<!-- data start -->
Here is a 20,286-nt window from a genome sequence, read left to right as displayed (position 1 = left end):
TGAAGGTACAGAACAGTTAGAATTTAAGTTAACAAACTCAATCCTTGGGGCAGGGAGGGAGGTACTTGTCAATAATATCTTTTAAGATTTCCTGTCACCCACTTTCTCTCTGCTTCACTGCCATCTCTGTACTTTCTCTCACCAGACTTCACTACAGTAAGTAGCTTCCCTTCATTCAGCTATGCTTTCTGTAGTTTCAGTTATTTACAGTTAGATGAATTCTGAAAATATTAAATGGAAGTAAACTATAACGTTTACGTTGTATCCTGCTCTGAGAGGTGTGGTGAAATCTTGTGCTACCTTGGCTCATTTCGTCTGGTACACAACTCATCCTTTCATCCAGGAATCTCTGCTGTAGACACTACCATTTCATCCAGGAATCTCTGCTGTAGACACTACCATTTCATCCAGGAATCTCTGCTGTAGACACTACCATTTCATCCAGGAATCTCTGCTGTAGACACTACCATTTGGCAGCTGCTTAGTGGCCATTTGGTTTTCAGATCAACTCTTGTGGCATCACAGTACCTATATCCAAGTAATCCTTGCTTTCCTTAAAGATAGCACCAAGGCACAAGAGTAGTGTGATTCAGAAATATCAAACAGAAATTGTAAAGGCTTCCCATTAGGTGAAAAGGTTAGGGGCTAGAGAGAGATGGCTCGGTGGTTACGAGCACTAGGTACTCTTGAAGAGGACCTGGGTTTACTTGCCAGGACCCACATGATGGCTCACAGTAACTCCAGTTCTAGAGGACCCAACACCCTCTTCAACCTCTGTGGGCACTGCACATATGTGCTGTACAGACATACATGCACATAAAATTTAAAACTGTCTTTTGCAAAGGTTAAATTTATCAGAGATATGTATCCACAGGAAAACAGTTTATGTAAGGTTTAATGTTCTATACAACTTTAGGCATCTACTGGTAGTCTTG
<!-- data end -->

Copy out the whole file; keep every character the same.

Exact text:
Here is a 20,286-nt window from a genome sequence, read left to right as displayed (position 1 = left end):
TGAAGGTACAGAACAGTTAGAATTTAAGTTAACAAACTCAATCCTTGGGGCAGGGAGGGAGGTACTTGTCAATAATATCTTTTAAGATTTCCTGTCACCCACTTTCTCTCTGCTTCACTGCCATCTCTGTACTTTCTCTCACCAGACTTCACTACAGTAAGTAGCTTCCCTTCATTCAGCTATGCTTTCTGTAGTTTCAGTTATTTACAGTTAGATGAATTCTGAAAATATTAAATGGAAGTAAACTATAACGTTTACGTTGTATCCTGCTCTGAGAGGTGTGGTGAAATCTTGTGCTACCTTGGCTCATTTCGTCTGGTACACAACTCATCCTTTCATCCAGGAATCTCTGCTGTAGACACTACCATTTCATCCAGGAATCTCTGCTGTAGACACTACCATTTCATCCAGGAATCTCTGCTGTAGACACTACCATTTCATCCAGGAATCTCTGCTGTAGACACTACCATTTGGCAGCTGCTTAGTGGCCATTTGGTTTTCAGATCAACTCTTGTGGCATCACAGTACCTATATCCAAGTAATCCTTGCTTTCCTTAAAGATAGCACCAAGGCACAAGAGTAGTGTGATTCAGAAATATCAAACAGAAATTGTAAAGGCTTCCCATTAGGTGAAAAGGTTAGGGGCTAGAGAGAGATGGCTCGGTGGTTACGAGCACTAGGTACTCTTGAAGAGGACCTGGGTTTACTTGCCAGGACCCACATGATGGCTCACAGTAACTCCAGTTCTAGAGGACCCAACACCCTCTTCAACCTCTGTGGGCACTGCACATATGTGCTGTACAGACATACATGCACATAAAATTTAAAACTGTCTTTTGCAAAGGTTAAATTTATCAGAGATATGTATCCACAGGAAAACAGTTTATGTAAGGTTTAATGTTCTATACAACTTTAGGCATCTACTGGTAGTCTTG